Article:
Family values. Nuclear families. Intentional families. Extended families. Covenant marriage. Arranged marriage. Interracial marriage. Gay marriage. Gay divorcees. Broken homes. Single parents. Adoptive parents. Surrogate parents. Test-tube babies. Crack babies. War babies. Stepfamilies. Blended families. Quiverfull families. Polygamy. Polyamory. Possibility.
In 21st-century America, the only kind of family that doesn’t exist is a “typical” one. Over the past century, the law has opened up options like interracial marriage and, more recently, gay marriage. Divorce has lost its stigma. So has remaining single and/or child-free. You could argue that in terms of relationships and family structure, modern Americans enjoy a level of freedom never before seen in history, and rarely seen elsewhere even today.
Why? Is it social progress or moral decay? Is it due to our cultural melting pot? Is it a function of democracy? These things may play a role, but they would not have had this kind of effect without one primary force driving change.
Over the past couple of centuries, advances in science, medicine and technology have led to massive changes in human lifespan, health, communications and reproduction. From industrialized agriculture to the Pill, from the automobile to DNA testing, these developments have deeply affected the way we run our most personal relationships. Sex is divorced from parenting. Marriage is an emotional choice rather than an economic necessity. Babies survive more often, children reach puberty earlier, adults marry later, and we all tend to live longer. All of these things have had profound effects on how we relate and procreate.
The rate of technological change has been massive and fast. Socially, we’re floundering. Old rules governing sexual behavior, courtship, marriage, and family structure no longer work. The controversy over legalizing gay marriage illustrates our struggle to reconcile historic definitions of marriage with newer ideals of love and companionship. Some people advocate throwing all the old standards away. Many—probably most—people cobble together a patchwork of old and new. Still others cling to the past in an effort to curtail what they see as a decline in family values.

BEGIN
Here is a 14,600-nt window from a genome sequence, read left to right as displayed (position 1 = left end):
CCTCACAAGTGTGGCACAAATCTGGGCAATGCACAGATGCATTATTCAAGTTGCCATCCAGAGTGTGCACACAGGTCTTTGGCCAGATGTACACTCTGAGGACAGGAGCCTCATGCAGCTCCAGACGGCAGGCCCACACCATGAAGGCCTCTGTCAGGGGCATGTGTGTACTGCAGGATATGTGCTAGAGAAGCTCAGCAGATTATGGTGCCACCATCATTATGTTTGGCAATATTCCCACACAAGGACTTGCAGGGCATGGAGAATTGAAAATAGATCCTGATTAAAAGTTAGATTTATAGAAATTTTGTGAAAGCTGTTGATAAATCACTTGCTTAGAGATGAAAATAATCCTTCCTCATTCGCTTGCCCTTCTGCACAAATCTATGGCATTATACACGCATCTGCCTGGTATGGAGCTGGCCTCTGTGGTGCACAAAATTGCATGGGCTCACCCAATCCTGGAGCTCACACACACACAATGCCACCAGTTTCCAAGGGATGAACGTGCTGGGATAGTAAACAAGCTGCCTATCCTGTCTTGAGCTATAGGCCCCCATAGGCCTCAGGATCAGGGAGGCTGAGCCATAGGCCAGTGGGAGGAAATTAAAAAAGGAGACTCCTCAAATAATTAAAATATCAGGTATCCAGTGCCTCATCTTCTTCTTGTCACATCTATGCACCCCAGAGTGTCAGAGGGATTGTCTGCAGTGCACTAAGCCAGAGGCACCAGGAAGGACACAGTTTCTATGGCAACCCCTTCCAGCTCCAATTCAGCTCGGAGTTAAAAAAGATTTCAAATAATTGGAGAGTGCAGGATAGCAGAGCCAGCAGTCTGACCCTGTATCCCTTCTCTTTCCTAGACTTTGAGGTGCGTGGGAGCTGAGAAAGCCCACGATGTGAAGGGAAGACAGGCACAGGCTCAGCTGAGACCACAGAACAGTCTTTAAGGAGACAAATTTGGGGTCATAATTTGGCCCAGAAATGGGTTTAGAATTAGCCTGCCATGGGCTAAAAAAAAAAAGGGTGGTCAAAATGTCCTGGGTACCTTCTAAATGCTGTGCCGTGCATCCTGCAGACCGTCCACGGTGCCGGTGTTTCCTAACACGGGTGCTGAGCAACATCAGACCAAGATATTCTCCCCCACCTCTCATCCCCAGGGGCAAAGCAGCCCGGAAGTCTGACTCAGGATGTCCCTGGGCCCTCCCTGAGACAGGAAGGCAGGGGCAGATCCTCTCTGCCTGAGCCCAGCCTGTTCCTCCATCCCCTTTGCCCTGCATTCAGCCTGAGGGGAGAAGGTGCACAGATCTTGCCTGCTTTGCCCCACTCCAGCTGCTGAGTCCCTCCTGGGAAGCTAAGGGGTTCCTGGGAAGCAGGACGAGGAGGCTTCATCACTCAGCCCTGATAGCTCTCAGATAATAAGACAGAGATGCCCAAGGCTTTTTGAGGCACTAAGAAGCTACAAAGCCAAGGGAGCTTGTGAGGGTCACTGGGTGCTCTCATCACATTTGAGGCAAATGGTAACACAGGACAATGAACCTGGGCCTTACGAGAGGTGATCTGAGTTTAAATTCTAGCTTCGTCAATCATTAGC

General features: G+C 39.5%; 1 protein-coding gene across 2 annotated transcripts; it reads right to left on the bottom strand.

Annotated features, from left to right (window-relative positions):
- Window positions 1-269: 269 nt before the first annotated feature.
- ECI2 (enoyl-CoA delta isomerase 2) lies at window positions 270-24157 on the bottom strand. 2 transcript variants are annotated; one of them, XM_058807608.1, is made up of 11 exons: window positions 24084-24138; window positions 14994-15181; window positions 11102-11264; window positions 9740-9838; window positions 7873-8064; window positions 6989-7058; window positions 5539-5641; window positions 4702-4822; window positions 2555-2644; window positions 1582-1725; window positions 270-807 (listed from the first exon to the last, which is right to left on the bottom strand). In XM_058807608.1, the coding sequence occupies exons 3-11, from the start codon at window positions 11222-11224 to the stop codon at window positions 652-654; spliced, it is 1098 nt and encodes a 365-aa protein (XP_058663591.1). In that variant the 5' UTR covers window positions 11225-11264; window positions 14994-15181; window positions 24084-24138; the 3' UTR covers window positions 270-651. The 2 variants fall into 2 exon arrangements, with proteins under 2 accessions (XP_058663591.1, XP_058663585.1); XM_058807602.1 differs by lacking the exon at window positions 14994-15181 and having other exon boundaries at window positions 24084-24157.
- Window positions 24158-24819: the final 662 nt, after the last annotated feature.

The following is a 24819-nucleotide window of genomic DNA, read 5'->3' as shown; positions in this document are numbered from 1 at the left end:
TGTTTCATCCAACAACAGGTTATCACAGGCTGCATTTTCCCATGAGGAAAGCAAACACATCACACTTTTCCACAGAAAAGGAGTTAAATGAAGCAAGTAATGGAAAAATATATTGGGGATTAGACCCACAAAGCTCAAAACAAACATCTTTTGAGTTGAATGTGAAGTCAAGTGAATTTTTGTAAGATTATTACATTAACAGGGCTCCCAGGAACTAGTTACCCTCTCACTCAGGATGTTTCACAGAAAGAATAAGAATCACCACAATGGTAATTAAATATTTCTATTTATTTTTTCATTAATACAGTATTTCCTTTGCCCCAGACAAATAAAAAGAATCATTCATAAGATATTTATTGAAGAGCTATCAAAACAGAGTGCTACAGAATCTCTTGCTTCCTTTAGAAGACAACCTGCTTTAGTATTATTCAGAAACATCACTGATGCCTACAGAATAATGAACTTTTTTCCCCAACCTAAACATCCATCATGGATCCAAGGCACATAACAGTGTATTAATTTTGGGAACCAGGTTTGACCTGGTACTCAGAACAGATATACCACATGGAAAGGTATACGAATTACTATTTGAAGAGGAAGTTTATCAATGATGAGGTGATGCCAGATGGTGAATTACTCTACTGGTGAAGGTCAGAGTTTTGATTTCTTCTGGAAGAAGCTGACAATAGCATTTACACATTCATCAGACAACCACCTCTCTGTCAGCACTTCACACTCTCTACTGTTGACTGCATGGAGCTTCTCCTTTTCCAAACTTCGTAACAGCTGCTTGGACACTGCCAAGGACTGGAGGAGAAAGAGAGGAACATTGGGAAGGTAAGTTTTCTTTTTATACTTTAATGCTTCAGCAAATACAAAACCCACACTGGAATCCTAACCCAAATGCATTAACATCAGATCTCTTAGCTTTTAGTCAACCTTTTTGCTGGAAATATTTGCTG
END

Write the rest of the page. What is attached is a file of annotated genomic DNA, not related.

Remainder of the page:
That won’t work. We can’t take a model for a family in the 1800s, or the 1950s, or the dawn of Christianity, and slap it onto a lesbian couple in Boston, a pregnant teenager in Boise, a polyamorous quad in Berkeley, or a child-free retiree in Burbank. For that matter, we can’t slap it on on a heterosexual two-parent family with a stay-at-home mom in Buffalo, either.
This blog will explore how the American family is changing, the causes and effects of those changes, and the battles being waged over them. I call it “Nuclear Meltdown” as a reference both to the “traditional” (not really) nuclear family and to one particular technology that changed the world in a profound way, for better or for worse.
I will examine demographic, scientific, and historical data to tease out the facts behind the rhetoric from all sides of the political spectrum. I will examine romantic relationships, marriage, sex, fertility, family planning, parenting, extended family relations, household makeup, and human lifespan and development. And I will invite discussion about how we can build and raise families within the contexts of our own moral and social ideals, informed by history, and with conscious choices about how we use the scientific discoveries and technological developments of our time.
Because they are not going away.